According to a recent estimate, there were around 1500 electric scooter accidents in the United States last year. Some of these involved just one party, the rider, while others involved multiple parties. The laws governing these vehicles vary, which can pose some questions over liability.
Along with the mandates of wearing a helmet and refraining from riding on sidewalks, other rules restrict the use of one scooter by two passengers, and all operators must hold a valid driver’s license. Anyone operating an electric scooter must also obey the rules of the road. That means stopping at stop signs, moving with the flow of traffic, obeying all posted signs and traffic lights, and giving pedestrians the right of way. Scooters should also be equipped with reflectors and at least one headlight for riding at night.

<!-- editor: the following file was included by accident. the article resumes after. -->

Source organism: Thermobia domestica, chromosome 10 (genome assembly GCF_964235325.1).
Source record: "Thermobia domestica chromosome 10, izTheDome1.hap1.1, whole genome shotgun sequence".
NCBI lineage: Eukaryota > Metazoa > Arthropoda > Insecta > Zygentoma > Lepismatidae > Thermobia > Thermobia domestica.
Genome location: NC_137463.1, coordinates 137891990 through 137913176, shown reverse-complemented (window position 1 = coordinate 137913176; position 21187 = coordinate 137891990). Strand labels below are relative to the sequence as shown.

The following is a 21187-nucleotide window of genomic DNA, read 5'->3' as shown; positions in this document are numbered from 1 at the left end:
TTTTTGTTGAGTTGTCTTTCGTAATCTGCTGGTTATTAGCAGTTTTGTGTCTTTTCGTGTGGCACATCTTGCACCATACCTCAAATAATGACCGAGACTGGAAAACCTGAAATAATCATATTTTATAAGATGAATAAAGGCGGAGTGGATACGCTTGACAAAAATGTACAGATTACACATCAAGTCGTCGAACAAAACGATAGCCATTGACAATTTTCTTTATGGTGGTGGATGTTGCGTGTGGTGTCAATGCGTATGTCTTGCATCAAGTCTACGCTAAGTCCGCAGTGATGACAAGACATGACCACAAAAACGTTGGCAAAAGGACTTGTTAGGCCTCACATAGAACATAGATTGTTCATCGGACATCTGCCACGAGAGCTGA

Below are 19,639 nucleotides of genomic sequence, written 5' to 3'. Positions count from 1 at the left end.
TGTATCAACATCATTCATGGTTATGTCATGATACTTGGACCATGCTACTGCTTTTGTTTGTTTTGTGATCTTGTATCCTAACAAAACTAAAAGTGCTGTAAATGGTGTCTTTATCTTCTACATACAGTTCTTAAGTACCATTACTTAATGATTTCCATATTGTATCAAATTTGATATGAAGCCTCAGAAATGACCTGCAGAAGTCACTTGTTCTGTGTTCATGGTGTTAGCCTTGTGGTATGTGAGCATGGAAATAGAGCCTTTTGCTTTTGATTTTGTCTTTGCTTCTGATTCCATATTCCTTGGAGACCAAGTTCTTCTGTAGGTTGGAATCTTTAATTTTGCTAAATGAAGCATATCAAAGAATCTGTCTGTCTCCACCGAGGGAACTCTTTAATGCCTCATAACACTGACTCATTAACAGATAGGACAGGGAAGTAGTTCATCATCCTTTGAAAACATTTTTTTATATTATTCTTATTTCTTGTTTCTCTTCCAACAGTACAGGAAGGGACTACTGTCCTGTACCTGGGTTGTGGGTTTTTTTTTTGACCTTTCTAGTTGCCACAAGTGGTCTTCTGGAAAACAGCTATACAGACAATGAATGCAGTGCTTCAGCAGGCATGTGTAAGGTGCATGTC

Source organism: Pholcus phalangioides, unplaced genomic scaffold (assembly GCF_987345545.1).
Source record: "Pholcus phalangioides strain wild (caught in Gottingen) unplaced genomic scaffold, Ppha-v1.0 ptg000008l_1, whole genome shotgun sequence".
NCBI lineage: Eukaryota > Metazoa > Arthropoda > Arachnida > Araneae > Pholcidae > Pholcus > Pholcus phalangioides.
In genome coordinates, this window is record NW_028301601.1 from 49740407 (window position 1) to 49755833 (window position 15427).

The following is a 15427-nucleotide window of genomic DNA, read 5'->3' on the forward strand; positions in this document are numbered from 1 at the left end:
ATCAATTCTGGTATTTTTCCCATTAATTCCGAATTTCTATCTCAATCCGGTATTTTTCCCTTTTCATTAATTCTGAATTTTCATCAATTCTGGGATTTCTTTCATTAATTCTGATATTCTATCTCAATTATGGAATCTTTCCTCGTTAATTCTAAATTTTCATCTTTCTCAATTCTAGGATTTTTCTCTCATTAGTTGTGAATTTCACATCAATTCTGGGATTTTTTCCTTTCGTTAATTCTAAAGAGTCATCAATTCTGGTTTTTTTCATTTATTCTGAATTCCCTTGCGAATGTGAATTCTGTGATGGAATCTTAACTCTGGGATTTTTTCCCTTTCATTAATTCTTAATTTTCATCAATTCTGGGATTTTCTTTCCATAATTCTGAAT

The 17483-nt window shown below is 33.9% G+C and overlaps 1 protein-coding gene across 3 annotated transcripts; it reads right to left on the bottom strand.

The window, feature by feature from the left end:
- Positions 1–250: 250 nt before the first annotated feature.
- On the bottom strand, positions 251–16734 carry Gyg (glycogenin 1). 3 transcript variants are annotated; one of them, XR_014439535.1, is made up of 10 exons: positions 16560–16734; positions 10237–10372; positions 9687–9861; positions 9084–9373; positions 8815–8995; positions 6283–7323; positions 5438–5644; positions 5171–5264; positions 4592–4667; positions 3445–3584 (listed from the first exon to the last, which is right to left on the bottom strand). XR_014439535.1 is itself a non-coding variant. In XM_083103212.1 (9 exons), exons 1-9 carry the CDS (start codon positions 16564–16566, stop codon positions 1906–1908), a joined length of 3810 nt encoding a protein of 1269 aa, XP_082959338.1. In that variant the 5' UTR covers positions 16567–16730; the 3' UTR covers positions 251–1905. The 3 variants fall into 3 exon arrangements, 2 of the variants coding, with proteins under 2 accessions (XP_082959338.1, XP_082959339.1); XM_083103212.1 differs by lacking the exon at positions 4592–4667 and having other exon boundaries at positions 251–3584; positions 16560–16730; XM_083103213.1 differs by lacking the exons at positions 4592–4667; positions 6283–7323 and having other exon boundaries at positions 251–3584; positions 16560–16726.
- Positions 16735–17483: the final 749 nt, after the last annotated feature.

When these rules and regulations are ignored or not complied with, accidents can happen and they can be costly mistakes for negligent parties and victims of such actions. An injury can be extremely costly for either party in terms of medical bills, lost wages, and physical and/or emotional trauma.
Some of the most common accidents that can and do occur from the use of an electric scooter include a collision with an automobile, inanimate object, or a pedestrian or a fall from a moving or stationary scooter.
These can occur for any number of reasons including excessive speed, reckless driving, distracted driving, failing to obey the rules of the road, driving on sidewalks and other restricted use areas, and failing to wear a helmet.
A range of injuries are possible from an electric scooter accident. Some of the most common are cuts and scrapes, broken or fractured bones, contusions, face injuries, sprains, and head trauma.